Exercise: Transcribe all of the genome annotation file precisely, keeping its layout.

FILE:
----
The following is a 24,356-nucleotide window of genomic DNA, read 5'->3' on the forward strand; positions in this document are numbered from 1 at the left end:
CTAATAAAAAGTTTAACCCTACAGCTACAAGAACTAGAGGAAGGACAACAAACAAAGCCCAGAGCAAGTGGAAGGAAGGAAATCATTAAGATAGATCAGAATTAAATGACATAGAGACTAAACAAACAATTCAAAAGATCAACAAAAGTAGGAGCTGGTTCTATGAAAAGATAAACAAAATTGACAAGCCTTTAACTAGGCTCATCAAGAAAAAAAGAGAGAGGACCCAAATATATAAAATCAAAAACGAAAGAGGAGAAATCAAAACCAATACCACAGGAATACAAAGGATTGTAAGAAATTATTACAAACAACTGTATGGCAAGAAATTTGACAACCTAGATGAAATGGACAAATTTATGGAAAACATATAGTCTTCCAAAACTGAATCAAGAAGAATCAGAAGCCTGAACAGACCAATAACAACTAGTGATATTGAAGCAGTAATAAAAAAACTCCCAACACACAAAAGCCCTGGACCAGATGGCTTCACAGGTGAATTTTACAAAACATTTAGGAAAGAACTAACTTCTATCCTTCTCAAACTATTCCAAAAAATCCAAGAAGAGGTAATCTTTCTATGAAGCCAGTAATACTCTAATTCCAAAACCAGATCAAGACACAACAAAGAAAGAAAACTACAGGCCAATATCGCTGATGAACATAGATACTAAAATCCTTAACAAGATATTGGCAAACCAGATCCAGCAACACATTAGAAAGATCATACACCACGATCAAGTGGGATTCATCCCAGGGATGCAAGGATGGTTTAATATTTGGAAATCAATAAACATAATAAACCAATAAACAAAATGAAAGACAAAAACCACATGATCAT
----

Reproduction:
The following is a 24,356-nucleotide window of genomic DNA, read 5'->3' on the forward strand; positions in this document are numbered from 1 at the left end:
CTAATAAAAAGTTTAACCCTACAGCTACAAGAACTAGAGGAAGGACAACAAACAAAGCCCAGAGCAAGTGGAAGGAAGGAAATCATTAAGATAGATCAGAATTAAATGACATAGAGACTAAACAAACAATTCAAAAGATCAACAAAAGTAGGAGCTGGTTCTATGAAAAGATAAACAAAATTGACAAGCCTTTAACTAGGCTCATCAAGAAAAAAAGAGAGAGGACCCAAATATATAAAATCAAAAACGAAAGAGGAGAAATCAAAACCAATACCACAGGAATACAAAGGATTGTAAGAAATTATTACAAACAACTGTATGGCAAGAAATTTGACAACCTAGATGAAATGGACAAATTTATGGAAAACATATAGTCTTCCAAAACTGAATCAAGAAGAATCAGAAGCCTGAACAGACCAATAACAACTAGTGATATTGAAGCAGTAATAAAAAAACTCCCAACACACAAAAGCCCTGGACCAGATGGCTTCACAGGTGAATTTTACAAAACATTTAGGAAAGAACTAACTTCTATCCTTCTCAAACTATTCCAAAAAATCCAAGAAGAGGTAATCTTTCTATGAAGCCAGTAATACTCTAATTCCAAAACCAGATCAAGACACAACAAAGAAAGAAAACTACAGGCCAATATCGCTGATGAACATAGATACTAAAATCCTTAACAAGATATTGGCAAACCAGATCCAGCAACACATTAGAAAGATCATACACCACGATCAAGTGGGATTCATCCCAGGGATGCAAGGATGGTTTAATATTTGGAAATCAATAAACATAATAAACCAATAAACAAAATGAAAGACAAAAACCACATGATCAT